Window to Chiang Mai Thailand
Mudplaying with Elephants
This art form in Thailand originated from the temples where religious objects such as Buddha images and pulpits were finely carved. Royal regalia for the court and household objects used by the nobility were also decorated with carvings. In temple buildings, the doors, shutters, gables and triangular brackets supporting the overhanging roofs were often intricately carved with animal and plant motifs. Some of the best examples of carvings in Chiang Mai are at Wat Duang Di, Wat Saen Fang and Wat Inthrawat (Wat Ton Khwen).
Nowadays craftsmen specialize in just one type of carving used in the decoration of a viharn. The modern woodcarving industry itself is a development of only the last few decades.
Traditionally only a few artifacts were commissioned, and the wooden elephant was the most common everyday carved object. The popularity of temple carvings imported from Myanmar as souvenirs encouraged dealers to get local craftsmen to reproduce them. The reproduction processes, which include aging methods such as burning and soaking in urine, have become so good that even experts have difficulty deciding whether an object is genuinely old.
Phra Bun Prasert (1925-1987)
This monk was a celebrated woodcarver who produced works in the traditional Lanna style. He specialized in the designs of door and window panels. The quality of the execution of the work depended on the hand of the craftsmen who actually did the carving. Examples of his work may be seen in the main viharn at Wat Buppharam, the scripture library at Wat Rampoeng and the chedi of Wat Phra Bat Tak Pho. He also did stucco work, the best example of which is seen at the ubosot which sits above the viharn of Wat Phan On.
The scarcity of teak has forced modern carvers to use other woods like that of the rain tree. These woods carve well and are inexpensive. Staining to hide the light colors of the woods has become more common. The carving itself is usually done in the rough in outlying villages near Mae Tha, before the pieces are sent for detailed work in the woodcarving center of Ban Tawai.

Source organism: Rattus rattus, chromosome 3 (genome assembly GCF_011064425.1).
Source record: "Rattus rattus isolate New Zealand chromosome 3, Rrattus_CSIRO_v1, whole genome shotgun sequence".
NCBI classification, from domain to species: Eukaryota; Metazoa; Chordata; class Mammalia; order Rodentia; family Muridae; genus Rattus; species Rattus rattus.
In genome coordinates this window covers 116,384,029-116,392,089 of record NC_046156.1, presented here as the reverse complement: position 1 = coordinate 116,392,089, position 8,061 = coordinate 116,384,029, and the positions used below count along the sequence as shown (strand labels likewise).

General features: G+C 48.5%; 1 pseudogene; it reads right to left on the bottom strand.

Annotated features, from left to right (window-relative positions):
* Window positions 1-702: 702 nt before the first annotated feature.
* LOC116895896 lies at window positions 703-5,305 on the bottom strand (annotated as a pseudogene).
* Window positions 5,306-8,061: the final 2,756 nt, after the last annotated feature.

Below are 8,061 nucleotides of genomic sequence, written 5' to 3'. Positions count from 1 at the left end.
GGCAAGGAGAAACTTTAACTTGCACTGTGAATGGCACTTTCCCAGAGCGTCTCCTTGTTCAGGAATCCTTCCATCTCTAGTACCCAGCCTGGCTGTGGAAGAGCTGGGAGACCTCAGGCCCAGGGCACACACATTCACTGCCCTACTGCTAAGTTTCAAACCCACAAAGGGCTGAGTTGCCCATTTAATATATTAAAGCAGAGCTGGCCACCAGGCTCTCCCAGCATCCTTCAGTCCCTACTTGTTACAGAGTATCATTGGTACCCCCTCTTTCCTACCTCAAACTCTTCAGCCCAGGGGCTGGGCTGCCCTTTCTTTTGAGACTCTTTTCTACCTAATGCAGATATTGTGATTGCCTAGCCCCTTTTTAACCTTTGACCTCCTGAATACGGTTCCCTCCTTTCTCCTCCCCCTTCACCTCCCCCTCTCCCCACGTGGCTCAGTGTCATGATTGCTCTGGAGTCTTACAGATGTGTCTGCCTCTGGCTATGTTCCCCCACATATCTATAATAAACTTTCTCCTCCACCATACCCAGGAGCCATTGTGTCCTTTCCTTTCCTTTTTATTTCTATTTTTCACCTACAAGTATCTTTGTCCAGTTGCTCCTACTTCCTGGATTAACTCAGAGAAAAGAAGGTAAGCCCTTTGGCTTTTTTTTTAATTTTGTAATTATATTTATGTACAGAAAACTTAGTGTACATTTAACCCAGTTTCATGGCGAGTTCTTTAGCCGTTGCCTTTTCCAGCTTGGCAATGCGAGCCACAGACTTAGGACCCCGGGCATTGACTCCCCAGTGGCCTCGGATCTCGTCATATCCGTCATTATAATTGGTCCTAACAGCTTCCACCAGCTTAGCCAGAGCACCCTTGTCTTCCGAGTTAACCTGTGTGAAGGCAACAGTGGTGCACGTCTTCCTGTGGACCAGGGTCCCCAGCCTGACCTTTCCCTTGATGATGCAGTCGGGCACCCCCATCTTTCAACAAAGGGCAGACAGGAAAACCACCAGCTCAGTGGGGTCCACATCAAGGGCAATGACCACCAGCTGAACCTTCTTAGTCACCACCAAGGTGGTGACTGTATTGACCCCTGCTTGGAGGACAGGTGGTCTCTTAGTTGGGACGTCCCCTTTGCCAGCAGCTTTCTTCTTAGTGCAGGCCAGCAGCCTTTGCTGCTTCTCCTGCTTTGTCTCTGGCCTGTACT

See also: Northern Thai Houses
Where to see woodcarving:
The best place to see woodcarving is at Ban Tawai, where carvers finish pieces in many of the hundreds of small and large shops selling carved wood products.
Chiang Mai Tusnaporn
123 Moo 3, San Kamphaeng Road., Chiang Mai 50130 KM.3.
Hrs. 08:00- 17:30.
Woodcarving and inlay on furniture.
Tel: 242801 Fax: 246394
284 Moo 6, Hang Dong Road, Chiang Mai 50000 (H108 KM. 6)
Tel: 274356, 271734 Fax: 270922
56/1 Moo 1, Ban Buak Khang, San Kamphaeng
Hrs. 08:00-18:00. Sundays closed.
From his home in San Kamphaeng, Pech Viriya leads an organization of local carvers that specializes in wooden elephants. Even the small elephants are not cheap, but major Thai companies pay hundreds of thousands of THB for life sized beasts. With over 100 designs, Pech leads one of the most accomplished woodcarving teams in the country.
54/5-7 Singharat Road
Thaisin Wood Carving
189/24 Ban Tawai, T. Nong Kaew, A. Hang Dong
Tel. 053(01) 9528377, (01) 9518956, 433254
The Lanna Art & Culture Promotion Center
66/2 Moo 10, Ban U-Mong, T. Suthep
Tel. 053810690-6 Fax. 053810689
Chiang Mai Classic Antique
8/3 Moo 7, T. Ban Waen, A. Hang Dong
Tel. 053433840-1 Fax. 053433515
Chiang Mai Lanna Export 1994 Ltd., Part
109/1 Moo 3 Tambon Hangdong, Amphur Hangdong, Chiangmai 50230
Chiang Mai Woodcraft Co., Ltd.
107/9 Bo Sarng-San Kamphaeng Road, A. San Kamphaeng
Tel. 053338699 Fax. 053338960
All Handicrafts of Chiang Mai